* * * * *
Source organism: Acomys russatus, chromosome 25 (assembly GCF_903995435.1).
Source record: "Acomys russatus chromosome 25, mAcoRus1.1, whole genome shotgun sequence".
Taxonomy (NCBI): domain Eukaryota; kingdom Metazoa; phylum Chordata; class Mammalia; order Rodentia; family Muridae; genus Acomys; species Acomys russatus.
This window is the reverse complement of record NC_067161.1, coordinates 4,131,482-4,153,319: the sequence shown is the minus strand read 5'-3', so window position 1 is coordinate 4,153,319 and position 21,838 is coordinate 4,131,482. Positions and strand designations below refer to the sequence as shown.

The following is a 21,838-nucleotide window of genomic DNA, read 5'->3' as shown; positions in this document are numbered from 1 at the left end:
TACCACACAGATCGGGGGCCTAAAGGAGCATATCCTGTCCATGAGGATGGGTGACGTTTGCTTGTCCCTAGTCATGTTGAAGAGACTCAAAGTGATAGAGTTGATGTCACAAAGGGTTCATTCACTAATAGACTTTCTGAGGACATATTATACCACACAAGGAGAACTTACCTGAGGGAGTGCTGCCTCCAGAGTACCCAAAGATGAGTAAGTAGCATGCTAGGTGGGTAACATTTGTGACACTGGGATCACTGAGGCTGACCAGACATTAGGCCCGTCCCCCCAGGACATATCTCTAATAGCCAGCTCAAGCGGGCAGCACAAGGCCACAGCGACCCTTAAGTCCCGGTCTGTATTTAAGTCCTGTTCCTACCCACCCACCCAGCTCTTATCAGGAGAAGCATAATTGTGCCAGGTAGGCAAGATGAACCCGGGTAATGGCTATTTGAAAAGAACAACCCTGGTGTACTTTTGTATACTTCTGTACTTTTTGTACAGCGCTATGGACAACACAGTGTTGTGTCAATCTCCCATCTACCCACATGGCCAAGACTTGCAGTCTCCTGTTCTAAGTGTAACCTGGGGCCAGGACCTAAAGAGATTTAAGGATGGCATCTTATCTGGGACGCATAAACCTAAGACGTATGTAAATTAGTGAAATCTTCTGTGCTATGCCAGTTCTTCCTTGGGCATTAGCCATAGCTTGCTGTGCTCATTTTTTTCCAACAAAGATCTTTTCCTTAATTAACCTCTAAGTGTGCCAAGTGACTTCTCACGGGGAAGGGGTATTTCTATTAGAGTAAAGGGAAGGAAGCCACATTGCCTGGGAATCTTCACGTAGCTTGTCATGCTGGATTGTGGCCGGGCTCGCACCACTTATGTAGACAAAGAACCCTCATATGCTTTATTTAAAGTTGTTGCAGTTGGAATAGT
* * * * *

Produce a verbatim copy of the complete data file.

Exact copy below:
Source organism: Acomys russatus, chromosome 25 (assembly GCF_903995435.1).
Source record: "Acomys russatus chromosome 25, mAcoRus1.1, whole genome shotgun sequence".
Taxonomy (NCBI): domain Eukaryota; kingdom Metazoa; phylum Chordata; class Mammalia; order Rodentia; family Muridae; genus Acomys; species Acomys russatus.
This window is the reverse complement of record NC_067161.1, coordinates 4,131,482-4,153,319: the sequence shown is the minus strand read 5'-3', so window position 1 is coordinate 4,153,319 and position 21,838 is coordinate 4,131,482. Positions and strand designations below refer to the sequence as shown.

The following is a 21,838-nucleotide window of genomic DNA, read 5'->3' as shown; positions in this document are numbered from 1 at the left end:
TACCACACAGATCGGGGGCCTAAAGGAGCATATCCTGTCCATGAGGATGGGTGACGTTTGCTTGTCCCTAGTCATGTTGAAGAGACTCAAAGTGATAGAGTTGATGTCACAAAGGGTTCATTCACTAATAGACTTTCTGAGGACATATTATACCACACAAGGAGAACTTACCTGAGGGAGTGCTGCCTCCAGAGTACCCAAAGATGAGTAAGTAGCATGCTAGGTGGGTAACATTTGTGACACTGGGATCACTGAGGCTGACCAGACATTAGGCCCGTCCCCCCAGGACATATCTCTAATAGCCAGCTCAAGCGGGCAGCACAAGGCCACAGCGACCCTTAAGTCCCGGTCTGTATTTAAGTCCTGTTCCTACCCACCCACCCAGCTCTTATCAGGAGAAGCATAATTGTGCCAGGTAGGCAAGATGAACCCGGGTAATGGCTATTTGAAAAGAACAACCCTGGTGTACTTTTGTATACTTCTGTACTTTTTGTACAGCGCTATGGACAACACAGTGTTGTGTCAATCTCCCATCTACCCACATGGCCAAGACTTGCAGTCTCCTGTTCTAAGTGTAACCTGGGGCCAGGACCTAAAGAGATTTAAGGATGGCATCTTATCTGGGACGCATAAACCTAAGACGTATGTAAATTAGTGAAATCTTCTGTGCTATGCCAGTTCTTCCTTGGGCATTAGCCATAGCTTGCTGTGCTCATTTTTTTCCAACAAAGATCTTTTCCTTAATTAACCTCTAAGTGTGCCAAGTGACTTCTCACGGGGAAGGGGTATTTCTATTAGAGTAAAGGGAAGGAAGCCACATTGCCTGGGAATCTTCACGTAGCTTGTCATGCTGGATTGTGGCCGGGCTCGCACCACTTATGTAGACAAAGAACCCTCATATGCTTTATTTAAAGTTGTTGCAGTTGGAATAGT